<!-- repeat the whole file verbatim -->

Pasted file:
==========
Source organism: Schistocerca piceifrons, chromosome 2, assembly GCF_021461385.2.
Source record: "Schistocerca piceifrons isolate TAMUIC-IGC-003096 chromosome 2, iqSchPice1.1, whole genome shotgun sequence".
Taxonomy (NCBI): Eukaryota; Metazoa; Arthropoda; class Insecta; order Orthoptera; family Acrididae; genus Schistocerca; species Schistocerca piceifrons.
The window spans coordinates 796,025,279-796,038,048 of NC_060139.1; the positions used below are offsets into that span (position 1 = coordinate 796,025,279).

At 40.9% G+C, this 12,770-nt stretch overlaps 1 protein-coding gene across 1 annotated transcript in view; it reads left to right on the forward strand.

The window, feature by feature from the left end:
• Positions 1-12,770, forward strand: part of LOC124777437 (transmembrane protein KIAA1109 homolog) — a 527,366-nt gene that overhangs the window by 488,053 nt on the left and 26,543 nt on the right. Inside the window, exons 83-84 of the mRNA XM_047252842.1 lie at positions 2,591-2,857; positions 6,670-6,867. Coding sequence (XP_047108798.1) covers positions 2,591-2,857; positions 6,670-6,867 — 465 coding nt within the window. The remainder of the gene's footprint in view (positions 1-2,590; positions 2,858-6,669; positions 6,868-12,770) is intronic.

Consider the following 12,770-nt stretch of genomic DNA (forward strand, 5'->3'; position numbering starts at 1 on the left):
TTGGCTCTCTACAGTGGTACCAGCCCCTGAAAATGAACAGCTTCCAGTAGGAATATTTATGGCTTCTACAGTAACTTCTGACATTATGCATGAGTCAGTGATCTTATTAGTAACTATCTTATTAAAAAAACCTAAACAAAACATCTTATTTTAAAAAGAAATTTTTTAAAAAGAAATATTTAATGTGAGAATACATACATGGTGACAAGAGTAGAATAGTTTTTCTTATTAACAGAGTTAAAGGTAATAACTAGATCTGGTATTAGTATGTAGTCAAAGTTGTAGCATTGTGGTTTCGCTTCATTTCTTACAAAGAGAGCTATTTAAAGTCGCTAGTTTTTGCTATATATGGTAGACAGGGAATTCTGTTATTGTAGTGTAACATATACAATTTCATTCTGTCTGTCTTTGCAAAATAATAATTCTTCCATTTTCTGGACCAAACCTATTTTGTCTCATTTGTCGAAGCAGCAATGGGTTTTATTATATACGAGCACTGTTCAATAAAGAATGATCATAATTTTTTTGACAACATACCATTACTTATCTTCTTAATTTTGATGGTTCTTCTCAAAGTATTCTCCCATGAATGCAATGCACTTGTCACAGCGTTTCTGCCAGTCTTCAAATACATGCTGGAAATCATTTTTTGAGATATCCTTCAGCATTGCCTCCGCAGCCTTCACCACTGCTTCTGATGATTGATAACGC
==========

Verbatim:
Source organism: Schistocerca piceifrons, chromosome 2, assembly GCF_021461385.2.
Source record: "Schistocerca piceifrons isolate TAMUIC-IGC-003096 chromosome 2, iqSchPice1.1, whole genome shotgun sequence".
Taxonomy (NCBI): Eukaryota; Metazoa; Arthropoda; class Insecta; order Orthoptera; family Acrididae; genus Schistocerca; species Schistocerca piceifrons.
The window spans coordinates 796,025,279-796,038,048 of NC_060139.1; the positions used below are offsets into that span (position 1 = coordinate 796,025,279).

At 40.9% G+C, this 12,770-nt stretch overlaps 1 protein-coding gene across 1 annotated transcript in view; it reads left to right on the forward strand.

The window, feature by feature from the left end:
• Positions 1-12,770, forward strand: part of LOC124777437 (transmembrane protein KIAA1109 homolog) — a 527,366-nt gene that overhangs the window by 488,053 nt on the left and 26,543 nt on the right. Inside the window, exons 83-84 of the mRNA XM_047252842.1 lie at positions 2,591-2,857; positions 6,670-6,867. Coding sequence (XP_047108798.1) covers positions 2,591-2,857; positions 6,670-6,867 — 465 coding nt within the window. The remainder of the gene's footprint in view (positions 1-2,590; positions 2,858-6,669; positions 6,868-12,770) is intronic.

Consider the following 12,770-nt stretch of genomic DNA (forward strand, 5'->3'; position numbering starts at 1 on the left):
TTGGCTCTCTACAGTGGTACCAGCCCCTGAAAATGAACAGCTTCCAGTAGGAATATTTATGGCTTCTACAGTAACTTCTGACATTATGCATGAGTCAGTGATCTTATTAGTAACTATCTTATTAAAAAAACCTAAACAAAACATCTTATTTTAAAAAGAAATTTTTTAAAAAGAAATATTTAATGTGAGAATACATACATGGTGACAAGAGTAGAATAGTTTTTCTTATTAACAGAGTTAAAGGTAATAACTAGATCTGGTATTAGTATGTAGTCAAAGTTGTAGCATTGTGGTTTCGCTTCATTTCTTACAAAGAGAGCTATTTAAAGTCGCTAGTTTTTGCTATATATGGTAGACAGGGAATTCTGTTATTGTAGTGTAACATATACAATTTCATTCTGTCTGTCTTTGCAAAATAATAATTCTTCCATTTTCTGGACCAAACCTATTTTGTCTCATTTGTCGAAGCAGCAATGGGTTTTATTATATACGAGCACTGTTCAATAAAGAATGATCATAATTTTTTTGACAACATACCATTACTTATCTTCTTAATTTTGATGGTTCTTCTCAAAGTATTCTCCCATGAATGCAATGCACTTGTCACAGCGTTTCTGCCAGTCTTCAAATACATGCTGGAAATCATTTTTTGAGATATCCTTCAGCATTGCCTCCGCAGCCTTCACCACTGCTTCTGATGATTGATAACGC